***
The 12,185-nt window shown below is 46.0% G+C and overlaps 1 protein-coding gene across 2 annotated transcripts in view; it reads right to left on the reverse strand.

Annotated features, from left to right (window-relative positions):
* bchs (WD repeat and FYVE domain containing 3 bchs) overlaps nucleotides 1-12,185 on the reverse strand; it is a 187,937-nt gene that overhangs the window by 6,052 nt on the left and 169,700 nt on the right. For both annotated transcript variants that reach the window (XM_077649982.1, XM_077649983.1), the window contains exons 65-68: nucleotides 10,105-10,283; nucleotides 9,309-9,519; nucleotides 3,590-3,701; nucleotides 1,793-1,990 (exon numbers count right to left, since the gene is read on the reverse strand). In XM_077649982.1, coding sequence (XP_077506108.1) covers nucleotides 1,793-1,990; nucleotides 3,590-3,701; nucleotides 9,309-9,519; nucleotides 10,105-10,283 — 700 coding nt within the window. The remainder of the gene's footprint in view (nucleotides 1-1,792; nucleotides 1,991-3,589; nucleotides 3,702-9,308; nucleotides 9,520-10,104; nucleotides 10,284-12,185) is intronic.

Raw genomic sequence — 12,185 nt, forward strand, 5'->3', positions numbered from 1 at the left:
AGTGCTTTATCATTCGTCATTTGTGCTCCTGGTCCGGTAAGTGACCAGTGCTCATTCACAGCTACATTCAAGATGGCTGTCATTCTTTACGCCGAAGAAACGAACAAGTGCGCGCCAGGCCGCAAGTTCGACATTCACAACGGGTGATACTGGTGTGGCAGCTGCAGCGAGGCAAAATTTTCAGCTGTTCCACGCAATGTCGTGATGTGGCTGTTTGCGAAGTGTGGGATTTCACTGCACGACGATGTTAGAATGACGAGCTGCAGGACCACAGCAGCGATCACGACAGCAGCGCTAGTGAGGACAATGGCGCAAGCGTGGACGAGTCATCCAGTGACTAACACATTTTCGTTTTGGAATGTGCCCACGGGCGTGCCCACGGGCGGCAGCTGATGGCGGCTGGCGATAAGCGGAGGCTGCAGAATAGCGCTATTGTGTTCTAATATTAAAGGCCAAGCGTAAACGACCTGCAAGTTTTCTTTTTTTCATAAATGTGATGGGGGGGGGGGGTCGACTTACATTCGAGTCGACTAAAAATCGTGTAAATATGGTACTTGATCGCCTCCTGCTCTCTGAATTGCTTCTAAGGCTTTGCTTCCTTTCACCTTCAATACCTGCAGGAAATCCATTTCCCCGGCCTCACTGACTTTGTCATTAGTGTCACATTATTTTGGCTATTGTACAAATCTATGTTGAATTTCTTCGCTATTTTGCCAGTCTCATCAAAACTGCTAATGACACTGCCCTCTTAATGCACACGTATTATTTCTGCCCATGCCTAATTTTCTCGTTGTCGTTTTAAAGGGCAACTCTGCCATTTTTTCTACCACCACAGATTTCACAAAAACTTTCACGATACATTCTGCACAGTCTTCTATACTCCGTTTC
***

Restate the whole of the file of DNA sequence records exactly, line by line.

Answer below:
The 12,185-nt window shown below is 46.0% G+C and overlaps 1 protein-coding gene across 2 annotated transcripts in view; it reads right to left on the reverse strand.

Annotated features, from left to right (window-relative positions):
* bchs (WD repeat and FYVE domain containing 3 bchs) overlaps nucleotides 1-12,185 on the reverse strand; it is a 187,937-nt gene that overhangs the window by 6,052 nt on the left and 169,700 nt on the right. For both annotated transcript variants that reach the window (XM_077649982.1, XM_077649983.1), the window contains exons 65-68: nucleotides 10,105-10,283; nucleotides 9,309-9,519; nucleotides 3,590-3,701; nucleotides 1,793-1,990 (exon numbers count right to left, since the gene is read on the reverse strand). In XM_077649982.1, coding sequence (XP_077506108.1) covers nucleotides 1,793-1,990; nucleotides 3,590-3,701; nucleotides 9,309-9,519; nucleotides 10,105-10,283 — 700 coding nt within the window. The remainder of the gene's footprint in view (nucleotides 1-1,792; nucleotides 1,991-3,589; nucleotides 3,702-9,308; nucleotides 9,520-10,104; nucleotides 10,284-12,185) is intronic.

Raw genomic sequence — 12,185 nt, forward strand, 5'->3', positions numbered from 1 at the left:
AGTGCTTTATCATTCGTCATTTGTGCTCCTGGTCCGGTAAGTGACCAGTGCTCATTCACAGCTACATTCAAGATGGCTGTCATTCTTTACGCCGAAGAAACGAACAAGTGCGCGCCAGGCCGCAAGTTCGACATTCACAACGGGTGATACTGGTGTGGCAGCTGCAGCGAGGCAAAATTTTCAGCTGTTCCACGCAATGTCGTGATGTGGCTGTTTGCGAAGTGTGGGATTTCACTGCACGACGATGTTAGAATGACGAGCTGCAGGACCACAGCAGCGATCACGACAGCAGCGCTAGTGAGGACAATGGCGCAAGCGTGGACGAGTCATCCAGTGACTAACACATTTTCGTTTTGGAATGTGCCCACGGGCGTGCCCACGGGCGGCAGCTGATGGCGGCTGGCGATAAGCGGAGGCTGCAGAATAGCGCTATTGTGTTCTAATATTAAAGGCCAAGCGTAAACGACCTGCAAGTTTTCTTTTTTTCATAAATGTGATGGGGGGGGGGGGTCGACTTACATTCGAGTCGACTAAAAATCGTGTAAATATGGTACTTGATCGCCTCCTGCTCTCTGAATTGCTTCTAAGGCTTTGCTTCCTTTCACCTTCAATACCTGCAGGAAATCCATTTCCCCGGCCTCACTGACTTTGTCATTAGTGTCACATTATTTTGGCTATTGTACAAATCTATGTTGAATTTCTTCGCTATTTTGCCAGTCTCATCAAAACTGCTAATGACACTGCCCTCTTAATGCACACGTATTATTTCTGCCCATGCCTAATTTTCTCGTTGTCGTTTTAAAGGGCAACTCTGCCATTTTTTCTACCACCACAGATTTCACAAAAACTTTCACGATACATTCTGCACAGTCTTCTATACTCCGTTTC